Resources:  health systems, their attributes, governance and strengthening

As explained by the World Bank "Access to health services is reduced by health system inefficiencies and deficiencies, including ill-equipped facilities, drug shortages, too few staff, and gaps in their skills. Poor people are affected most and least able to afford treatment. Illness often drives families (deeper) into poverty.

Health systems are complex. They require high levels of human capital and financing, a clear vision, and strong leadership. Countries must plan and allocate their limited resources efficiently to meet their many pressing needs."

WHO has a number of programmes devoted to health systems, and has identified 6 building blocks of health systems:

From: World Health Organization (WHO). Everybody's business - strengthening health systems to improve health outcomes: WHO's framework for action. WHO; Geneva: 2007.

Service delivery
Good health services are those which deliver effective, safe, quality personal and non-personal health interventions to those that need them, when and where needed, with minimum waste of resources.
Health workforce
A well-performing health workforce is one that works in ways that are responsive, fair and efficient to achieve the best health outcomes possible, given available resources and circumstances (i.e. there are sufficient staff, fairly distributed; they are competent, responsive and productive).
Health information system
A well-functioning health information system is one that ensures the production, analysis, dissemination and use of reliable and timely information on health determinants, health system performance and health status.
Medical products, vaccines and technologies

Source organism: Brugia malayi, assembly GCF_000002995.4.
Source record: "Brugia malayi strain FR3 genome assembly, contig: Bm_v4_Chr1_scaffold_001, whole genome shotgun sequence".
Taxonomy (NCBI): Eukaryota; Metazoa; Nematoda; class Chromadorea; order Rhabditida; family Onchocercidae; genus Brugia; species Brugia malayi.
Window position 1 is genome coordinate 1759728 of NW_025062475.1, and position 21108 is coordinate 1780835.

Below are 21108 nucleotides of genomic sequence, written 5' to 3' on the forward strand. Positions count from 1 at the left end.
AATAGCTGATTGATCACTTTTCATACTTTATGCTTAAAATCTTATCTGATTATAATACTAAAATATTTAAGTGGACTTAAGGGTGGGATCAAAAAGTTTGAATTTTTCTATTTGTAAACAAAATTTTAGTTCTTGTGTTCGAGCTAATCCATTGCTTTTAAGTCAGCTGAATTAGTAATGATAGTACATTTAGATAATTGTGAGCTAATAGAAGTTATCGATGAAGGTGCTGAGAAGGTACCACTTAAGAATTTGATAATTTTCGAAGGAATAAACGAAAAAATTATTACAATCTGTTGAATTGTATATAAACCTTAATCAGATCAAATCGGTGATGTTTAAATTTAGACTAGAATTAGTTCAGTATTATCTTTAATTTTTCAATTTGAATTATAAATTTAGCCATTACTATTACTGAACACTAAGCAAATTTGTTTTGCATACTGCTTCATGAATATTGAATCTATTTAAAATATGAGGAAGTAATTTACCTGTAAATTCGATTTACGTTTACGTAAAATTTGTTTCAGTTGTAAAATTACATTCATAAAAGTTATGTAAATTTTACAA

A well-functioning health system ensures equitable access to essential medical products, vaccines and technologies of assured quality, safety, efficacy and cost-effectiveness, and their scientifically sound and cost-effective use.
Health systems financing
A good health financing system raises adequate funds for health, in ways that ensure people can use needed services, and are protected from financial catastrophe or impoverishment associated with having to pay for them. It provides incentives for providers and users to be efficient.
Leadership and governance
Leadership and governance involves ensuring strategic policy frameworks exist and are combined with effective oversight, coalition-building, regulation, attention to system-design and accountability.

The World bank is also a key player in health systems: "In the era of sustainable development goals, the World Bank plays a pivotal role in promoting universal health coverage and strengthening health systems. In 2010, the bank provided 32% of the global health systems support budget
  • The World Bank’s health policy focus has shifted from population control (1970s), to primary healthcare direct lending (1980-6), to health reform (1987-96), to the enhancement of healthcare systems (1997-2007), to a health systems approach (2007-present)
  • The World Bank has a comparative advantage over WHO to lead the universal health coverage agenda given its access to ministries of finance, its staff expertise in measurement, its broad multisectorial portfolio, and its lending power
  • The World Bank’s expanded role in global health carries with it the risks of further privatisation of the health sector and major tension between its mandate and the right to health at the heart of universal health coverage"

From Universal health coverage, health systems strengthening, and the World Bank

An excellent summary paper Health systems strengthening, universal health coverage, health security and resilience helps us understand some of the terms used in this section such as: "Set within the political and institutional framework of a country, a health system is “the ensemble of all public and private organizations, institutions, and resources mandated to improve, maintain or restore health."” It summarises: "So here is a simple guide: health system strengthening is what we do; universal health coverage, health security and resilience are what we want."

Health System Strengthening (HSS)